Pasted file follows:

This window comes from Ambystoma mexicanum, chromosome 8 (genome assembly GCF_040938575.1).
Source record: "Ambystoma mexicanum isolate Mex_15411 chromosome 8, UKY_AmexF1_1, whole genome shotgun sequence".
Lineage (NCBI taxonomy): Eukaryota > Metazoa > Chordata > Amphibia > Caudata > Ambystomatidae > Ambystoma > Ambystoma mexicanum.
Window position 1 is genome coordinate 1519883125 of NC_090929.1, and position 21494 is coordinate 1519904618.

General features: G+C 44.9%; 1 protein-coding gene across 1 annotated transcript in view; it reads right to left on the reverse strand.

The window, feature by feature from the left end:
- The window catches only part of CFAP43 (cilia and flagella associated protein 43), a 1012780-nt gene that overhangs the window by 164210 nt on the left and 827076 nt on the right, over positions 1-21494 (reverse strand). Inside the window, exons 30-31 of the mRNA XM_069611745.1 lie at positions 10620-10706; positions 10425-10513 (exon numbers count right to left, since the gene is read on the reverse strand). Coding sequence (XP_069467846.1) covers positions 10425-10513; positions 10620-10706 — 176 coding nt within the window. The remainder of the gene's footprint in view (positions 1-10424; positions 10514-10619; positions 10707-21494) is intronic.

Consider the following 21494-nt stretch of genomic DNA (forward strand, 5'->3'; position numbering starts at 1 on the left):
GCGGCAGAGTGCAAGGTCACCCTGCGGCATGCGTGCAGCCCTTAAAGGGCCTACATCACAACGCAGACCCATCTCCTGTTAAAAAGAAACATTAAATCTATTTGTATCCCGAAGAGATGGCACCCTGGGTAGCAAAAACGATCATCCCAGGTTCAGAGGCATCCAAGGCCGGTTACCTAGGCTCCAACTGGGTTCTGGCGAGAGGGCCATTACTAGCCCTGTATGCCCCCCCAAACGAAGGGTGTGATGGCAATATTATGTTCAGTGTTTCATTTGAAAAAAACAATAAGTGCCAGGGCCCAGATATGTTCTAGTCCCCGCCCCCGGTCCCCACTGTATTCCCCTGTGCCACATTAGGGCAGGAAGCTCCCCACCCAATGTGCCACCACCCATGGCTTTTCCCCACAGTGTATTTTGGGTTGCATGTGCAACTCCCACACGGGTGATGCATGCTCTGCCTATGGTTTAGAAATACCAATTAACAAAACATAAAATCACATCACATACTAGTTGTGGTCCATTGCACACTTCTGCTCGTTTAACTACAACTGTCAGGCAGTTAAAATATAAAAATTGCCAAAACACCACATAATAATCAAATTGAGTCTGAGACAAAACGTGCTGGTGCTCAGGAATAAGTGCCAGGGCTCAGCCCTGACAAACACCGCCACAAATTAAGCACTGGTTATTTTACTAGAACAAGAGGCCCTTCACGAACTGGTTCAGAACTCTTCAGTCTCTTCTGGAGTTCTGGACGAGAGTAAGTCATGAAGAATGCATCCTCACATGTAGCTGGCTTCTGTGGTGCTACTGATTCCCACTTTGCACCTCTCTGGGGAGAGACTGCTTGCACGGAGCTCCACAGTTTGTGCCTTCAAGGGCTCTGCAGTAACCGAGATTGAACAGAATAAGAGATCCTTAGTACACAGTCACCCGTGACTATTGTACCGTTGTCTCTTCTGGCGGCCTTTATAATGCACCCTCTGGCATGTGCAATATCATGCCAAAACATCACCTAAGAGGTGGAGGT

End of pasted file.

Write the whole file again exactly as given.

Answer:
This window comes from Ambystoma mexicanum, chromosome 8 (genome assembly GCF_040938575.1).
Source record: "Ambystoma mexicanum isolate Mex_15411 chromosome 8, UKY_AmexF1_1, whole genome shotgun sequence".
Lineage (NCBI taxonomy): Eukaryota > Metazoa > Chordata > Amphibia > Caudata > Ambystomatidae > Ambystoma > Ambystoma mexicanum.
Window position 1 is genome coordinate 1519883125 of NC_090929.1, and position 21494 is coordinate 1519904618.

General features: G+C 44.9%; 1 protein-coding gene across 1 annotated transcript in view; it reads right to left on the reverse strand.

The window, feature by feature from the left end:
- The window catches only part of CFAP43 (cilia and flagella associated protein 43), a 1012780-nt gene that overhangs the window by 164210 nt on the left and 827076 nt on the right, over positions 1-21494 (reverse strand). Inside the window, exons 30-31 of the mRNA XM_069611745.1 lie at positions 10620-10706; positions 10425-10513 (exon numbers count right to left, since the gene is read on the reverse strand). Coding sequence (XP_069467846.1) covers positions 10425-10513; positions 10620-10706 — 176 coding nt within the window. The remainder of the gene's footprint in view (positions 1-10424; positions 10514-10619; positions 10707-21494) is intronic.

Consider the following 21494-nt stretch of genomic DNA (forward strand, 5'->3'; position numbering starts at 1 on the left):
GCGGCAGAGTGCAAGGTCACCCTGCGGCATGCGTGCAGCCCTTAAAGGGCCTACATCACAACGCAGACCCATCTCCTGTTAAAAAGAAACATTAAATCTATTTGTATCCCGAAGAGATGGCACCCTGGGTAGCAAAAACGATCATCCCAGGTTCAGAGGCATCCAAGGCCGGTTACCTAGGCTCCAACTGGGTTCTGGCGAGAGGGCCATTACTAGCCCTGTATGCCCCCCCAAACGAAGGGTGTGATGGCAATATTATGTTCAGTGTTTCATTTGAAAAAAACAATAAGTGCCAGGGCCCAGATATGTTCTAGTCCCCGCCCCCGGTCCCCACTGTATTCCCCTGTGCCACATTAGGGCAGGAAGCTCCCCACCCAATGTGCCACCACCCATGGCTTTTCCCCACAGTGTATTTTGGGTTGCATGTGCAACTCCCACACGGGTGATGCATGCTCTGCCTATGGTTTAGAAATACCAATTAACAAAACATAAAATCACATCACATACTAGTTGTGGTCCATTGCACACTTCTGCTCGTTTAACTACAACTGTCAGGCAGTTAAAATATAAAAATTGCCAAAACACCACATAATAATCAAATTGAGTCTGAGACAAAACGTGCTGGTGCTCAGGAATAAGTGCCAGGGCTCAGCCCTGACAAACACCGCCACAAATTAAGCACTGGTTATTTTACTAGAACAAGAGGCCCTTCACGAACTGGTTCAGAACTCTTCAGTCTCTTCTGGAGTTCTGGACGAGAGTAAGTCATGAAGAATGCATCCTCACATGTAGCTGGCTTCTGTGGTGCTACTGATTCCCACTTTGCACCTCTCTGGGGAGAGACTGCTTGCACGGAGCTCCACAGTTTGTGCCTTCAAGGGCTCTGCAGTAACCGAGATTGAACAGAATAAGAGATCCTTAGTACACAGTCACCCGTGACTATTGTACCGTTGTCTCTTCTGGCGGCCTTTATAATGCACCCTCTGGCATGTGCAATATCATGCCAAAACATCACCTAAGAGGTGGAGGT